A consortium of more than 60 universities, companies and industry bodies has come together to create the Institute of Coding, a new UK project backed by £20m of government funding.
The consortium includes tech companies such as Microsoft, IBM and Cisco, alongside 25 universities, as well as professional bodies such as the British Computer Society and CREST (Centre for Research and Evidence on Security Threats).
Led by Bath University, its aim will be to address the digital skills gap in the UK, a key part of the government’s Industrial Strategy. The £20m investment will be matched by a further £20m from industry, including in-kind contributions such as training and equipment.
“The strength of the Institute of Coding lies in the fact that it brings together educators, employers and outreach groups to co-develop digital skills education at undergraduate and masters level for learners in universities, at work and in previously under-supported groups across the country,” said Institute director, Dr Rachid Hourizi.
“In addition, we’ll work with our partners to target underrepresented talent through outreach activities, tailored and inclusive curricula, flexible delivery and removal of barriers to working in the industry.”
The universities involved bring a variety of expertise, from sector leaders in business and computer science (UCL and Newcastle University) to experts in arts and design (University of the Arts) to specialists in widening participation and outreach (Open University and Birkbeck, University of London). According to the Department for Education, the Institute of Coding will be based around five core themes:
- University learners (led by the Open University) – To boost graduate employability through a new industry standard targeted at degree level qualifications. IoC programmes will incorporate learning which solves real-world business problems and develops business, technical and interpersonal skills in equal measure.
- The digital workforce (led by Aston University) – To develop specialist skills training in areas of strategic importance.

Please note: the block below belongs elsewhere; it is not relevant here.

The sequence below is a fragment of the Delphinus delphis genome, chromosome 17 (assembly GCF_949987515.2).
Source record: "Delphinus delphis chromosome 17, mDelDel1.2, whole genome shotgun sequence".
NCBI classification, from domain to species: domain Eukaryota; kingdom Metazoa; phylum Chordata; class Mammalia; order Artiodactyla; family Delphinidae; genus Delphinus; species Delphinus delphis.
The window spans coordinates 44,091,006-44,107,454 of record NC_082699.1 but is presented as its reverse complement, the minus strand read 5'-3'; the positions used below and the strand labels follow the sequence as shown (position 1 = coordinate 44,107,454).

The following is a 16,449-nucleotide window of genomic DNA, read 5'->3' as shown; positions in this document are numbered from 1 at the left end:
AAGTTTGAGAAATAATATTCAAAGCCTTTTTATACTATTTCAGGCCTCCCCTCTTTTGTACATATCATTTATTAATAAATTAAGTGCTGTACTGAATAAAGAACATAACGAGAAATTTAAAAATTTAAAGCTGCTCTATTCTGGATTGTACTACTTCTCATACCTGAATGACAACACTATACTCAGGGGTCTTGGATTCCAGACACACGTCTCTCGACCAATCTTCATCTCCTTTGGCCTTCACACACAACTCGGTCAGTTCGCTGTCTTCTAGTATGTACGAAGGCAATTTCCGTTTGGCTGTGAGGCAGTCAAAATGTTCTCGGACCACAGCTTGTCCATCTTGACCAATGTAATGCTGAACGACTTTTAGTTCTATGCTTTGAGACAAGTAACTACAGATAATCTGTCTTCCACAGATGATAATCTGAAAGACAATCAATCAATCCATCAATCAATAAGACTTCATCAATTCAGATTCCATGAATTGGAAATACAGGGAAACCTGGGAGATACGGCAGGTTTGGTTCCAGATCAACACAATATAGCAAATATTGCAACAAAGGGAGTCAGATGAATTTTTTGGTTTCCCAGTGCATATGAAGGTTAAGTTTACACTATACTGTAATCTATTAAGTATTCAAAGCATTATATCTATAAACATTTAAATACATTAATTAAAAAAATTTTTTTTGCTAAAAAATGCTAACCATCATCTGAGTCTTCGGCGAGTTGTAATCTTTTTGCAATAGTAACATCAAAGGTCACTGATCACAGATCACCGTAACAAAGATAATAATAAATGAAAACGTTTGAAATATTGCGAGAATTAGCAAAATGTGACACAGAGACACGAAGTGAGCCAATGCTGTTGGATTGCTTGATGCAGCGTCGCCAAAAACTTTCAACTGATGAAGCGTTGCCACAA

- Digitalising the professions (led by Coventry University) – To transform professions undergoing digital transformation (e.g. helping learners retrain via new digital training programmes provided through online and face-to-face learning)
- Widening participation (led by Queen Mary University of London) – To boost equality and diversity in technology-related education and careers (e.g. tailored workshops, bootcamps, innovative learning facilities and other outreach activities). In 2017, female programmers and software developers made up just 3.9 per cent of tech and telco professionals in the UK.
- Knowledge sharing and sustainability (led by Bath University) – To share outcomes and good practice, ensuring long-term sustainability of the IoC. This will include building up an evidence base of research, analysis and intelligence to anticipate future skills gaps.
“A world-class pipeline of digital skills is essential to the UK’s ability to shape our future,” said Universities Minister Sam Gyimah. “By working together, universities, employers and industry leaders can help graduates build the right skills, in fields from cybersecurity to artificial intelligence to industrial design.”
“The Institute of Coding will play a central role in this. Employers will have a tangible input to the curriculum, working hand-in-hand with universities to develop specialist skills in areas where they are needed most. As we have outlined in the Industrial Strategy, this is part of our ambition to embrace technological change and give us a more competitive edge in the future.”